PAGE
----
Fontaine à Chambéry

Fontaine à Chambéry

Saturday, August 31, 2013

Under the Dome

Murder? Check. Drugs? Check. Love stories? Check. Psychos? Check. Mystery? Check.

Imagine you're going through your everyday life just being a normal person when suddenly a dome drops out of the sky, effectively trapping you, your neighbors, and your enemies in your small town. All of a sudden you're very aware of resources such as food and water and your fellow townspeople and their weird/creepy habits. You try very hard to keep your secrets and family safe. This scenario is what happens in Stephen King's novel Under the Dome, which has now been turned into a summer miniseries. It's my newest obsession. 

You know when you're reading a really good book or watching a great series and you want to put life on hold so you can find out what happens next in the story? Well, this is what's currently going on with us. R started watching Under the Dome when it first premiered this summer. He kept telling me about how good it was and how we needed to watch it together. I finally watched the first episode and was hooked. We quickly caught up on all of the DVR'd episodes and have stayed up way too late watching the show. 

I don't know how the series fares compared to the book. With other King novels that have been turned into film adaptations, I've been disappointed. So much of King's stories are psychological and scare the heck out of you while you're reading; some of that material just isn't easy to translate into a film. I'm on the waiting list at the library for Under the Dome so hopefully I'll be able to compare the two soon. Until then, if you need something to watch, I highly recommend this series!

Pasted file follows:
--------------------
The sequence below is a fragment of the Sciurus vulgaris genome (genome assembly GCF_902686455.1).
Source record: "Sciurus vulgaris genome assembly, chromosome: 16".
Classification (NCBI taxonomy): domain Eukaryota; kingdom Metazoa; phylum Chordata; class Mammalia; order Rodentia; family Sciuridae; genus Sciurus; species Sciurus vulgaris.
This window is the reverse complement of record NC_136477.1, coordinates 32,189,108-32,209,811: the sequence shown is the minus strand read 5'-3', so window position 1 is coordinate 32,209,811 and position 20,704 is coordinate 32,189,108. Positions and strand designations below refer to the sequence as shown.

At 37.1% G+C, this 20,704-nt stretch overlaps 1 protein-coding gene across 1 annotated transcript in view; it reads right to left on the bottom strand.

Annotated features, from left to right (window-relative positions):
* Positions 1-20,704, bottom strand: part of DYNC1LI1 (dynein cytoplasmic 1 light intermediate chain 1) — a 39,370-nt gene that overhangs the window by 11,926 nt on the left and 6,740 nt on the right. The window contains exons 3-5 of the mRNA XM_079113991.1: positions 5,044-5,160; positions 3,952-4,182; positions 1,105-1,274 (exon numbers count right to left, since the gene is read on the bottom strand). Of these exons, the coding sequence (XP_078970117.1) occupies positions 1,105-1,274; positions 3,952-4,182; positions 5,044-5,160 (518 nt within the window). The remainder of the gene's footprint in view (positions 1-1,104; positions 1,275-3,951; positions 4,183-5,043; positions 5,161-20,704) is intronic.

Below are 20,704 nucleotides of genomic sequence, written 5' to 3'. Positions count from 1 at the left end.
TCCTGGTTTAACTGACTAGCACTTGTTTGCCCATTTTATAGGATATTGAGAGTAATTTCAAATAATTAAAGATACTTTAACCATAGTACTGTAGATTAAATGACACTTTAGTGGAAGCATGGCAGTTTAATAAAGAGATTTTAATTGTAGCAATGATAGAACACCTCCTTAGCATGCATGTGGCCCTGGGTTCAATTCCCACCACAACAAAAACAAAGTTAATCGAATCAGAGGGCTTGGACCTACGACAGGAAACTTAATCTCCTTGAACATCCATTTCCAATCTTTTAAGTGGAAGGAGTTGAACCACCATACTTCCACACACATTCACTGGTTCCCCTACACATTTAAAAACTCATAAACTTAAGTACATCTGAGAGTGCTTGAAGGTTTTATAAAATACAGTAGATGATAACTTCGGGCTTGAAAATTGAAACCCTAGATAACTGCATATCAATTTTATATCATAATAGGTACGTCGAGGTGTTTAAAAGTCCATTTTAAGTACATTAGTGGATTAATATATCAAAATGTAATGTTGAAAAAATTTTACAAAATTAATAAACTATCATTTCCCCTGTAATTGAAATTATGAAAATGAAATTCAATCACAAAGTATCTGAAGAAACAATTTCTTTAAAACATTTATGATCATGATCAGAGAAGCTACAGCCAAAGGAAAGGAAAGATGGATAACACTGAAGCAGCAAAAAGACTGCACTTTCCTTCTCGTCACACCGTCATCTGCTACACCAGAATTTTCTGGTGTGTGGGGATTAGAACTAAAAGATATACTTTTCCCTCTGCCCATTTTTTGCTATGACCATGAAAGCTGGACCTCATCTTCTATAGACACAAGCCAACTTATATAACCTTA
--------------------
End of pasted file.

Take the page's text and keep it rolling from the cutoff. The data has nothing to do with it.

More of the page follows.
Monday, August 19, 2013

Ear Tubes

While Z may have hit the jackpot with her good looks, bilingual background, and her abilities to travel the globe (haha), she did not get great ears from us. Sorry, kiddo. Z has had chronic ear infections since January. In fact, I believe there has only been a period of about two weeks since then that she hasn't been on an antibiotic to treat an infection. That's not good because constant antibiotics can reduce her body's immune system, cause an upset stomach, and, as we found out with the most recent dose, can cause allergies. Yuck. 

Because of her history, we were referred to the Ear, Nose, and Throat (ENT) doctor at Children's Hospital. Z actually had her consultation on her first birthday, poor girl. At the appointment, they did a hearing test to see if the infections had caused any damage. Luckily, her hearing was perfect and she didn't fuss at all. The audiologists were impressed with Z's laid back nature and said she had made their job easier and had subsequently made their morning. Way to go, Z! Next we saw the ENT. Z's ears were perfect and there was no fluid from her last infection. The doctor said at that point, the surgery was optional, but if Z got another infection, she'd definitely need the tubes. We left feeling excited and hopeful that she'd never come down with another infection.

Fast forward 10 days: Z was fussy all night and woke up with a low-grade fever. I took her to the pediatrician, and surprise, surprise, she had another infection. It took 3 days for me to get through to Children's because nobody was returning my voicemails, but I finally was able to schedule Z's tube surgery for this morning.